Knock-your-socks-off wine pairings
- carswell Feb 7, 2008 06:07 PM
Occasionally you hit upon a food and wine paring that simply awes you, that leaves you drop-jawed. A pairing where the wine and the food amplify each other, are greater than the sum of their parts.
I'm not talking here about "pretty good is good enough" matches but rather pairings you'll never forget. ("I remember clearly the day that I became convinced of the gastronomic need to find exactly the right wine for the right food. For years, I'd been content to make sure my matches were good enough -- for acceptable matches offer a great deal of pleasure. But the sommelier at Lucas-Carton in Paris turned me into a fiend for perfection when he served four wines with four cheeses with a precision that can only be described as surgical. It was the cheese course of my life, and I'll never forget it." -David Rosengarten in *Red Wine with Fish*)
Here's a thread for recording them. Not general pinciples, mind you. Not "Chardonnay is THE lobster wine." Nope, specific vintages of specific wines with specific dishes ON AN AS-YOU-ENCOUNTER-THEM BASIS.
All this is prompted by a fortuitous match this evening, one of my best in years. The dish was a classy (but store-bought!) veal marengo made with veal, mushrooms, bell peppers, pearl onions, veal demi-glace and assorted herbs. I'd been thinking of opening a Merlot-dominated Bordeaux or a Bourgueil but a French sommelier's guide insisted Côtes du Rhône was the red way to go. Fortunately, I had a 2004 CDR from Vieille Juilienne (a fabulous under-the-radar producer, who also makes a knockout Châteauneuf du Pape). *Coup de foudre*! The wine added a spiciness the veal was lacking. The mellow and savoury veal tamed the wine's alcohol and brought out a complex herby fruitiness that wasn't there on its own. Conversation stopped. Time stood still. Definiitely greater than the sum of the parts.
Please share your own awe-inspiring pairings as you encounter them.
Speaking of feu Lucas Carton ...
November 2003. White truffles on polenta, washed down with a 1995 Bonneau du Martray Corton Charlemagne. Simplicity and perfection in a dish and a glass. Bliss can get different, but not any higher.
1995 Quintarelli Amarone. 1 big-ass hunk of Reggiano Parmesan cheese.
1999 Flor de Pingus. Flash-marinated butterflied leg of lamb (rosemary, garlic, pepper, lemon juice, olive oil) grilled over super hot coals scented with mint and rosemary.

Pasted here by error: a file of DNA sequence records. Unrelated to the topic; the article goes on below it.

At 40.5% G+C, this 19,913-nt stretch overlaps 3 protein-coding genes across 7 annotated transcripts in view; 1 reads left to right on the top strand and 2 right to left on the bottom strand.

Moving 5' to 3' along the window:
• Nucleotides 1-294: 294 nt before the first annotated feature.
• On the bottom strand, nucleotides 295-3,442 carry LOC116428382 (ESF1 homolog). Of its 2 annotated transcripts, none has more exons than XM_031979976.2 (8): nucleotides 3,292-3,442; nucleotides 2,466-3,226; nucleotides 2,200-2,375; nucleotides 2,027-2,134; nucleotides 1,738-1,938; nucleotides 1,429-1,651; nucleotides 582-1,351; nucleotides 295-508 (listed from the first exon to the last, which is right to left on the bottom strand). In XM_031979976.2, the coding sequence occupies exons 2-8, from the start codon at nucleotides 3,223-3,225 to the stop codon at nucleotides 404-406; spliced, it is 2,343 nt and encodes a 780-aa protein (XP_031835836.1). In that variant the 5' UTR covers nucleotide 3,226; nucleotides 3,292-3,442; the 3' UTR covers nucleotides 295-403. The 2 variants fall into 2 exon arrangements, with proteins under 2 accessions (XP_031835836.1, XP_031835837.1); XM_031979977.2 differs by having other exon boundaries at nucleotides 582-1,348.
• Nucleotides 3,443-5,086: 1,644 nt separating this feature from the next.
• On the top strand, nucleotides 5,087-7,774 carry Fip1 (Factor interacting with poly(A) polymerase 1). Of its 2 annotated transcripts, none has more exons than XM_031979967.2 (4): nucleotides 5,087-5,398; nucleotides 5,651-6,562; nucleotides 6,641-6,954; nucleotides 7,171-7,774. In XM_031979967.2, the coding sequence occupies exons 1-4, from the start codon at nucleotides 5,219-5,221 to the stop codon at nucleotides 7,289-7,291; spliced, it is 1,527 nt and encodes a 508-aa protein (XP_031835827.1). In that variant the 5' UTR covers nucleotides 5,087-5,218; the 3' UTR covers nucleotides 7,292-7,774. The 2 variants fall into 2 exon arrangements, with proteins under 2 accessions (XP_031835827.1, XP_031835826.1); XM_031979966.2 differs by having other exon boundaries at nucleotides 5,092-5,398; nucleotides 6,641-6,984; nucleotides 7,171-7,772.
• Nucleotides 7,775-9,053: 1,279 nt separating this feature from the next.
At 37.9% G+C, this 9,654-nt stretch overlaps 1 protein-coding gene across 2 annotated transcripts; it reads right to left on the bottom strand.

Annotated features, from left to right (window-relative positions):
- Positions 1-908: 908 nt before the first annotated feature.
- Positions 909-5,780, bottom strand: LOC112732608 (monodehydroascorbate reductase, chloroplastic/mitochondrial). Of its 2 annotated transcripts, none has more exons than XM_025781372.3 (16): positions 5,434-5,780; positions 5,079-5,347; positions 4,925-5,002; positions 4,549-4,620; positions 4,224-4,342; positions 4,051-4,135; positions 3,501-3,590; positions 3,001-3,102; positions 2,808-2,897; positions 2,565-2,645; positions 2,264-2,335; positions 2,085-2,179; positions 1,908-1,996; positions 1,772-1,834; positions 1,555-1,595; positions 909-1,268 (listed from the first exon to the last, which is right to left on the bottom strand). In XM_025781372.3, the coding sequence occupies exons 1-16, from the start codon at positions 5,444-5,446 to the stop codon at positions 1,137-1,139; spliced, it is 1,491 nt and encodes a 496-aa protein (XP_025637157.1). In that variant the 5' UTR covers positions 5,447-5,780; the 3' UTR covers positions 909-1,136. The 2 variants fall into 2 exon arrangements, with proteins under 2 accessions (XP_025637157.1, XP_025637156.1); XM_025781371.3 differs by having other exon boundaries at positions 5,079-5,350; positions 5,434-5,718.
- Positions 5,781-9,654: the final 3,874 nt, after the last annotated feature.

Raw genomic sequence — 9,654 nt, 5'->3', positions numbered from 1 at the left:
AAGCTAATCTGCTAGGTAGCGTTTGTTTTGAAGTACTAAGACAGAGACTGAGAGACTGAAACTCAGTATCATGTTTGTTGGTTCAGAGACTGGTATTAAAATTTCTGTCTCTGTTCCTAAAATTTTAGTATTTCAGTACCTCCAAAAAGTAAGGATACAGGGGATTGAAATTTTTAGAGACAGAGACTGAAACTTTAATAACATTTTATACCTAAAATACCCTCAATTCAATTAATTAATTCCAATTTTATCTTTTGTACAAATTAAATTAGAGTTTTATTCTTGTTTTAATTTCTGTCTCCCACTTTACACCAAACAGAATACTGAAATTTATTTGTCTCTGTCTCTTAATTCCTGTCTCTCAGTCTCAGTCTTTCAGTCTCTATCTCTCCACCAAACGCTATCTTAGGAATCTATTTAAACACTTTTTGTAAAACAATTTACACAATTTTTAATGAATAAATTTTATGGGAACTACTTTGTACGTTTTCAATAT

1995 Roda I Rioja. Seared rib veal chop in porcini sauce at Taberna del Alabardero in Washington DC.
A few weeks ago, after spending the entire weekend painting our soon-to-be nursery, my wife made me one of my favorite dishes, osso buco.
The shanks were braised for a few hours in red wine, stock, fresh herbs, aromatics and finished with a demi-glace based sauce before serving. Considering it was a Sunday night and my wife couldn't help me polish off a good bottle of wine, I picked an '03 Cameron Hughes Lot 15 cab with very low expectations.
The wine had decanted for about 20-30 minutes and my first sip did not offer high hopes. Tannic, disjointed and "hot".
However, like magic, after a few bites of the osso buco and then coming back to the wine, it was a completely different experience. The fattiness of the shanks cut through the harsh tannins and created a velvety mouthfeel and then lush dark fruits and cocoa burst forth from nowhere.
I was stunned. I've never been fond of CH wines, but this combo of food and wine melded perfectly.
Vinosnob, You've touched on a point made by a good friend of mine: "You can drink wine as a cocktail or you can drink wine with food. However, they are not the same." I too have noticed how your wine experience can be altered immensely at the table. Recently I served a Dona Beatrix Spanish Sauvignon with mussel bisque. It was an amazing combination.
Not sure I've ever had a true pairing epiphany, but I've heard interesting things about Gewurstraminer and lamb.